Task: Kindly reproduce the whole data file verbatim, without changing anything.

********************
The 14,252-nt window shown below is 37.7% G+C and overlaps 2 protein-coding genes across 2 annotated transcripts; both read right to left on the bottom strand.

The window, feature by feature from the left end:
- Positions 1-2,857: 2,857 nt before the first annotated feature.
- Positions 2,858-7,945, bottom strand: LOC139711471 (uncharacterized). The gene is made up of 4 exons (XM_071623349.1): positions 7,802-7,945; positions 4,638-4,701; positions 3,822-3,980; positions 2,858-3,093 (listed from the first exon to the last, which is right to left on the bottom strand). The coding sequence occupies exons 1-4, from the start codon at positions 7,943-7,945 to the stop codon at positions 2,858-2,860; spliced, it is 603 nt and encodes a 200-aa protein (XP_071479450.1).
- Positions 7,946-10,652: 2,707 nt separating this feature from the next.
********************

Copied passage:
The 14,252-nt window shown below is 37.7% G+C and overlaps 2 protein-coding genes across 2 annotated transcripts; both read right to left on the bottom strand.

The window, feature by feature from the left end:
- Positions 1-2,857: 2,857 nt before the first annotated feature.
- Positions 2,858-7,945, bottom strand: LOC139711471 (uncharacterized). The gene is made up of 4 exons (XM_071623349.1): positions 7,802-7,945; positions 4,638-4,701; positions 3,822-3,980; positions 2,858-3,093 (listed from the first exon to the last, which is right to left on the bottom strand). The coding sequence occupies exons 1-4, from the start codon at positions 7,943-7,945 to the stop codon at positions 2,858-2,860; spliced, it is 603 nt and encodes a 200-aa protein (XP_071479450.1).
- Positions 7,946-10,652: 2,707 nt separating this feature from the next.